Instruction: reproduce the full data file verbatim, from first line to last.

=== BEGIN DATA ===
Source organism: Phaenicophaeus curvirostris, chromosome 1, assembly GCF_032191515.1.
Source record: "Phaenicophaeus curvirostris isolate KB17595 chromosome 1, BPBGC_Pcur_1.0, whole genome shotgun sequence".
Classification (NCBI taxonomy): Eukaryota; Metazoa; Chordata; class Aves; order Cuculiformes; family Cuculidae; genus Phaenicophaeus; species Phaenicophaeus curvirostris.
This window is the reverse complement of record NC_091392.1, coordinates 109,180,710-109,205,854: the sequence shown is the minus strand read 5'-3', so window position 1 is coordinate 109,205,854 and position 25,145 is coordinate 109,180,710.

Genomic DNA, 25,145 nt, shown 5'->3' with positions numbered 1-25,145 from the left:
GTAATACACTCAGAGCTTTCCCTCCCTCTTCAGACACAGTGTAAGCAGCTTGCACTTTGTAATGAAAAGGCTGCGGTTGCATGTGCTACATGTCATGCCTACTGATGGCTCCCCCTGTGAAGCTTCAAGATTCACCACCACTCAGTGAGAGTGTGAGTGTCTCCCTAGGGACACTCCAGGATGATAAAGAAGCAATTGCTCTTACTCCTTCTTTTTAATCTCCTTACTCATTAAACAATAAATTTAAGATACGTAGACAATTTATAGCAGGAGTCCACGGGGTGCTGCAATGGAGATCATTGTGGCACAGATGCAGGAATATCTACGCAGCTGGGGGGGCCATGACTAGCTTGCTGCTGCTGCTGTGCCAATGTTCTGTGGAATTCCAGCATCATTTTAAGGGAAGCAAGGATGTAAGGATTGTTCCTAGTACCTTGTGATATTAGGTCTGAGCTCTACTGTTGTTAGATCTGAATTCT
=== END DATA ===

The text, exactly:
Source organism: Phaenicophaeus curvirostris, chromosome 1, assembly GCF_032191515.1.
Source record: "Phaenicophaeus curvirostris isolate KB17595 chromosome 1, BPBGC_Pcur_1.0, whole genome shotgun sequence".
Classification (NCBI taxonomy): Eukaryota; Metazoa; Chordata; class Aves; order Cuculiformes; family Cuculidae; genus Phaenicophaeus; species Phaenicophaeus curvirostris.
This window is the reverse complement of record NC_091392.1, coordinates 109,180,710-109,205,854: the sequence shown is the minus strand read 5'-3', so window position 1 is coordinate 109,205,854 and position 25,145 is coordinate 109,180,710.

Genomic DNA, 25,145 nt, shown 5'->3' with positions numbered 1-25,145 from the left:
GTAATACACTCAGAGCTTTCCCTCCCTCTTCAGACACAGTGTAAGCAGCTTGCACTTTGTAATGAAAAGGCTGCGGTTGCATGTGCTACATGTCATGCCTACTGATGGCTCCCCCTGTGAAGCTTCAAGATTCACCACCACTCAGTGAGAGTGTGAGTGTCTCCCTAGGGACACTCCAGGATGATAAAGAAGCAATTGCTCTTACTCCTTCTTTTTAATCTCCTTACTCATTAAACAATAAATTTAAGATACGTAGACAATTTATAGCAGGAGTCCACGGGGTGCTGCAATGGAGATCATTGTGGCACAGATGCAGGAATATCTACGCAGCTGGGGGGGCCATGACTAGCTTGCTGCTGCTGCTGTGCCAATGTTCTGTGGAATTCCAGCATCATTTTAAGGGAAGCAAGGATGTAAGGATTGTTCCTAGTACCTTGTGATATTAGGTCTGAGCTCTACTGTTGTTAGATCTGAATTCT